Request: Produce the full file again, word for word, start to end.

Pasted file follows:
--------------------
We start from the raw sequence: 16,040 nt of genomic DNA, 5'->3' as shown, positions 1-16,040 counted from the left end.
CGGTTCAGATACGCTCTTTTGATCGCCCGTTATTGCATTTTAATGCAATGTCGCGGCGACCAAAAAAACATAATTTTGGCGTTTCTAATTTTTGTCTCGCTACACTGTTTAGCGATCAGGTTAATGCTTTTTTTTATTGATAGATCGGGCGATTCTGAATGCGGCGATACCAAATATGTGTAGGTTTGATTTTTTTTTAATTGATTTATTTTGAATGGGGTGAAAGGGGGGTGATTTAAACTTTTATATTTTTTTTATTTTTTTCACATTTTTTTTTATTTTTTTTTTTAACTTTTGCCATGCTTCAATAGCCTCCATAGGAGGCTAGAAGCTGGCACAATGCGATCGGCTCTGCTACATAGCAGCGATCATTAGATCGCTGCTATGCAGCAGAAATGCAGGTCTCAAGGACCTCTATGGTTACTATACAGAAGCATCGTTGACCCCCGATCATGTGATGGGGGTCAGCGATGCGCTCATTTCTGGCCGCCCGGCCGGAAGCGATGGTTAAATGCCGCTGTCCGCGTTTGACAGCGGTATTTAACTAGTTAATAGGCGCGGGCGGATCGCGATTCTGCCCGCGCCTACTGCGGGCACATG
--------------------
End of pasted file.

We start from the raw sequence: 16,040 nt of genomic DNA, 5'->3' as shown, positions 1-16,040 counted from the left end.
CGGTTCAGATACGCTCTTTTGATCGCCCGTTATTGCATTTTAATGCAATGTCGCGGCGACCAAAAAAACATAATTTTGGCGTTTCTAATTTTTGTCTCGCTACACTGTTTAGCGATCAGGTTAATGCTTTTTTTTATTGATAGATCGGGCGATTCTGAATGCGGCGATACCAAATATGTGTAGGTTTGATTTTTTTTTAATTGATTTATTTTGAATGGGGTGAAAGGGGGGTGATTTAAACTTTTATATTTTTTTTATTTTTTTCACATTTTTTTTTATTTTTTTTTTTAACTTTTGCCATGCTTCAATAGCCTCCATAGGAGGCTAGAAGCTGGCACAATGCGATCGGCTCTGCTACATAGCAGCGATCATTAGATCGCTGCTATGCAGCAGAAATGCAGGTCTCAAGGACCTCTATGGTTACTATACAGAAGCATCGTTGACCCCCGATCATGTGATGGGGGTCAGCGATGCGCTCATTTCTGGCCGCCCGGCCGGAAGCGATGGTTAAATGCCGCTGTCCGCGTTTGACAGCGGTATTTAACTAGTTAATAGGCGCGGGCGGATCGCGATTCTGCCCGCGCCTACTGCGGGCACATG